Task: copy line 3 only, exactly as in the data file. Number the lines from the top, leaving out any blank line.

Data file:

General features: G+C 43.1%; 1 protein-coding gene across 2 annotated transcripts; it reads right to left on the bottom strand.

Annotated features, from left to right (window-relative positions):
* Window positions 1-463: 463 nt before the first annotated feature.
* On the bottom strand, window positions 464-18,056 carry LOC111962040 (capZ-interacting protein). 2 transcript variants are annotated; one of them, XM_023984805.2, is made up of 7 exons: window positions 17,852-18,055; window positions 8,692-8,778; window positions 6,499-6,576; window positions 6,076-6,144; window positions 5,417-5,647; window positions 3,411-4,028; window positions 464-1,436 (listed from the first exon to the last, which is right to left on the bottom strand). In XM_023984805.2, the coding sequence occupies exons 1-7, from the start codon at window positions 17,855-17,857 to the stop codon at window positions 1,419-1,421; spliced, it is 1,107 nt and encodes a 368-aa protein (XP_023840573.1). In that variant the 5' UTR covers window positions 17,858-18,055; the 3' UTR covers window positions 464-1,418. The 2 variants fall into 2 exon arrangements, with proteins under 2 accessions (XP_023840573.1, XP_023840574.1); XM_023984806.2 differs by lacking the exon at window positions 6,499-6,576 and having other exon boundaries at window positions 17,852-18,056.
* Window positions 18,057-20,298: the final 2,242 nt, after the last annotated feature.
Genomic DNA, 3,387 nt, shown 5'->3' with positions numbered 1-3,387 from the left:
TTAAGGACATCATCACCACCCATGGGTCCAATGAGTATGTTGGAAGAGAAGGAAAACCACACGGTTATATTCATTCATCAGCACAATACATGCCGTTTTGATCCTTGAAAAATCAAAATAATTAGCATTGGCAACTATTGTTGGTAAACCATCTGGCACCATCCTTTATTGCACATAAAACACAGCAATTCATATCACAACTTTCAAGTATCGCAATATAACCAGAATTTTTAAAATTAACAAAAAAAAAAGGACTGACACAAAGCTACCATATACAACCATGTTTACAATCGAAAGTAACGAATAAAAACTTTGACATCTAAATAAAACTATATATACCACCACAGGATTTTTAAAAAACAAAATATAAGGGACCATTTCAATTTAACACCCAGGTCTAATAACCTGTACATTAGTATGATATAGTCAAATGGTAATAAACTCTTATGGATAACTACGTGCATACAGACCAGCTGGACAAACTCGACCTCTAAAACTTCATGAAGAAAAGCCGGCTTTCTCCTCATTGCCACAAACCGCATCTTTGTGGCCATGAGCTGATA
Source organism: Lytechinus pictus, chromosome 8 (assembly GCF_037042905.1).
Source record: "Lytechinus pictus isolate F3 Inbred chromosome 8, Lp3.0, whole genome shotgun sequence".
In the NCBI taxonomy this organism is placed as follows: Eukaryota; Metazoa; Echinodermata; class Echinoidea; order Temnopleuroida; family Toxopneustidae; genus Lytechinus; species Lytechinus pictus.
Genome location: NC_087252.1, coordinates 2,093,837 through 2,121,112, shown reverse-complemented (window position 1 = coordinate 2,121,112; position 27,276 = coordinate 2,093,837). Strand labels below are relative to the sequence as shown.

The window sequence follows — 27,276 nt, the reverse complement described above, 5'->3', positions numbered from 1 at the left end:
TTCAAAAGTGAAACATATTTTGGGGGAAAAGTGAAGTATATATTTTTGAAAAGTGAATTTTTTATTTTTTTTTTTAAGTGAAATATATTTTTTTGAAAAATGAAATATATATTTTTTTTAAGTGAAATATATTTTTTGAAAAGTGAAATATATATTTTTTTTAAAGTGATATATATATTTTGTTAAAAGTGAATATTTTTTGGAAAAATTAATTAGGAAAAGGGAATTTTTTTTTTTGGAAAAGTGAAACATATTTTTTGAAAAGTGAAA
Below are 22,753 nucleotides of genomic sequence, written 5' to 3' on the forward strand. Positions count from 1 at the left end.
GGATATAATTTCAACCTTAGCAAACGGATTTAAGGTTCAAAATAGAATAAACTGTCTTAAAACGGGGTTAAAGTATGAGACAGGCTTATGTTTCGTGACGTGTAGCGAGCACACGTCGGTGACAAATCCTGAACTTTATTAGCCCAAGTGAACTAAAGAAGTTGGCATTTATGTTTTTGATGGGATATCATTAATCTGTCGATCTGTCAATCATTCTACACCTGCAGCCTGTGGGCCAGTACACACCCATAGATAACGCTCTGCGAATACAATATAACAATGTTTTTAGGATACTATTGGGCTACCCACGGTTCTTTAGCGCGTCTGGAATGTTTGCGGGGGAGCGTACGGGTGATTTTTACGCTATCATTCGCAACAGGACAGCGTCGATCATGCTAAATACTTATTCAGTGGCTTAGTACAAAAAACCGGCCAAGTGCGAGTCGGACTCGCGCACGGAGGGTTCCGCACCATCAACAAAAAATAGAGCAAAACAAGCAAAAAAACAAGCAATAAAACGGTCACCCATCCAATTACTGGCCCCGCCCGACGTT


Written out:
* Window positions 1-463: 463 nt before the first annotated feature.